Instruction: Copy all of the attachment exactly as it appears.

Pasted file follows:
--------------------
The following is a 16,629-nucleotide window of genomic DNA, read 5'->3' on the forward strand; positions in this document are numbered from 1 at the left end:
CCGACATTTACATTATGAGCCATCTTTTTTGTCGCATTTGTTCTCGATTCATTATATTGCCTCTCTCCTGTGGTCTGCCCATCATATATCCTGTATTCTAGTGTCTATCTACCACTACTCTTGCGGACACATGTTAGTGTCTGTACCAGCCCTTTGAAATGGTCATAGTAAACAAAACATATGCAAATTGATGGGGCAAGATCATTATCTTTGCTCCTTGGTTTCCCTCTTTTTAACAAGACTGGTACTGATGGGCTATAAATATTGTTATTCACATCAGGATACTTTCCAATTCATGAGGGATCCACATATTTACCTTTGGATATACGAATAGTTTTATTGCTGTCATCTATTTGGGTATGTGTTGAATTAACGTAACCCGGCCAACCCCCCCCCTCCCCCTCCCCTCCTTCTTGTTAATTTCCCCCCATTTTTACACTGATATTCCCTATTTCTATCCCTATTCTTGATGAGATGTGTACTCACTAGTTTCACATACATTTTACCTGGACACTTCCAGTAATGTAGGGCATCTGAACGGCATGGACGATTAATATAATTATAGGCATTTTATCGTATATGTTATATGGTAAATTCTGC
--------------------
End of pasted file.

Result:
The following is a 16,629-nucleotide window of genomic DNA, read 5'->3' on the forward strand; positions in this document are numbered from 1 at the left end:
CCGACATTTACATTATGAGCCATCTTTTTTGTCGCATTTGTTCTCGATTCATTATATTGCCTCTCTCCTGTGGTCTGCCCATCATATATCCTGTATTCTAGTGTCTATCTACCACTACTCTTGCGGACACATGTTAGTGTCTGTACCAGCCCTTTGAAATGGTCATAGTAAACAAAACATATGCAAATTGATGGGGCAAGATCATTATCTTTGCTCCTTGGTTTCCCTCTTTTTAACAAGACTGGTACTGATGGGCTATAAATATTGTTATTCACATCAGGATACTTTCCAATTCATGAGGGATCCACATATTTACCTTTGGATATACGAATAGTTTTATTGCTGTCATCTATTTGGGTATGTGTTGAATTAACGTAACCCGGCCAACCCCCCCCCTCCCCCTCCCCTCCTTCTTGTTAATTTCCCCCCATTTTTACACTGATATTCCCTATTTCTATCCCTATTCTTGATGAGATGTGTACTCACTAGTTTCACATACATTTTACCTGGACACTTCCAGTAATGTAGGGCATCTGAACGGCATGGACGATTAATATAATTATAGGCATTTTATCGTATATGTTATATGGTAAATTCTGC